No sooner was meeting dismissed than instantly, like a flash, all was changed. Anything now was admissible; wild capers, running, tumbling, snow-balling, and what not? Everybody's face was turned homeward.
The impatient hour that elapsed between reaching home and the great event—how did we live through it? At length all came in. The wonderful table was stretched out. The long " blessing" was said. And the assault commenced. There was an endeavor on the part of every conscientious child to eat something of everything. Tne onslaught was made with great energy; but the reluctant surrender could not be long delayed, and with deep regrets at their want of capacity, the children One by one fell off; and the illusion of the year was ended.
I say, again, that no man will ever know the true flavor of a New England Thanksgiving of the olden time who has not known something of the frugality required by the honorable poverty of those times. Men were not brought up so easily that no effort was required on their part. Almost everything that a boy had he earned. In my own case, until after I was fifteen years old, I do not believe I ever at one time owned twenty-five cents in money. I do not remember ever to have received from my father the amount of more than six and a quarter cents, the old Spanish coin. Whatever I owned, of knife, or sled, or other plaything, I earned. Gifts were few—except the gifts of nature; and they who lived in those days lived with the understanding that they must think out, and plan out, and work out everything that they had. And though it was hard, it was not harder than the anvil is to the sword, or the grindstone is to its edge, that makes it a trusty instrument in the day of battle. No man can know the genuine flavor of the old New England Thanksgiving who has not known something of the untiring work and rigid seclusion which belonged to that day, and of the very narrow bounds within which amusements were confined.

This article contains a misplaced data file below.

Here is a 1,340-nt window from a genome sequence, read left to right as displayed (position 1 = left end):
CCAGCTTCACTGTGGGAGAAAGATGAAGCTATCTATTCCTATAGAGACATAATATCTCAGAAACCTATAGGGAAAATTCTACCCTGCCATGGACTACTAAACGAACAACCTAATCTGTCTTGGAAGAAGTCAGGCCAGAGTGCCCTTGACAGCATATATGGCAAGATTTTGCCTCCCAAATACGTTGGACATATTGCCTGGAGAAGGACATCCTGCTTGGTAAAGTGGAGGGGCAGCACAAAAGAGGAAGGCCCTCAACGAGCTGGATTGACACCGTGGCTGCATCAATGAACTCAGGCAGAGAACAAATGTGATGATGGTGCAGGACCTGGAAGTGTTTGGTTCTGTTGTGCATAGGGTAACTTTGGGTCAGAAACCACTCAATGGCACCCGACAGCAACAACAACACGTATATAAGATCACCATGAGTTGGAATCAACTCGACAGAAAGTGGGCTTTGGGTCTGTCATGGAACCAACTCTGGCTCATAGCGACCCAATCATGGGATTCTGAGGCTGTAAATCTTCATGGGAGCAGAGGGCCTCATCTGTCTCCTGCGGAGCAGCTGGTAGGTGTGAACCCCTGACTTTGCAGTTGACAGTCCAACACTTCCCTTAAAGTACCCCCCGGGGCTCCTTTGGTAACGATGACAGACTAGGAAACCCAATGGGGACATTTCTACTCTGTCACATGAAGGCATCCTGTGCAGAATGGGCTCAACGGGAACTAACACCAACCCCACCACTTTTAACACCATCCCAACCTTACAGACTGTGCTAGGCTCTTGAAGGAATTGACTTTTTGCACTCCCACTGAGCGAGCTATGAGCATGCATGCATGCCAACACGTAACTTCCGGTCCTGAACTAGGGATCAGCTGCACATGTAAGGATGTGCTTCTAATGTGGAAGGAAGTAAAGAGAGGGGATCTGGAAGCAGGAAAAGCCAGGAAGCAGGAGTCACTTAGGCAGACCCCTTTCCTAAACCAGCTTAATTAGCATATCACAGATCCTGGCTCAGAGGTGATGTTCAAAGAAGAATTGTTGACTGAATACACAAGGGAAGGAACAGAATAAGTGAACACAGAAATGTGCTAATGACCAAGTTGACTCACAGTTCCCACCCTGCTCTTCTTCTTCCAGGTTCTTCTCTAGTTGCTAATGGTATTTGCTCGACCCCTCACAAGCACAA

Notwithstanding these drawbacks, the people were cheerful. They were earnest; they were solemn; they lived unsmiling men, too often, under a sense of fearful responsibility ; but there was, after all, in their suppressed natures, and especially in their home-life, a depth and fervor of enjoyment which is almost without exposition, and which is hardly known to those who live in the midst of the affluence and advantages of the present day.
Some may fancy the fire of prosperity to be designed rather for comfort than for trial; rather to refresh than to search us; but scarcely anything more clearly demonstrates the falseness or soundness of religion; it is to grace what fire is to gold.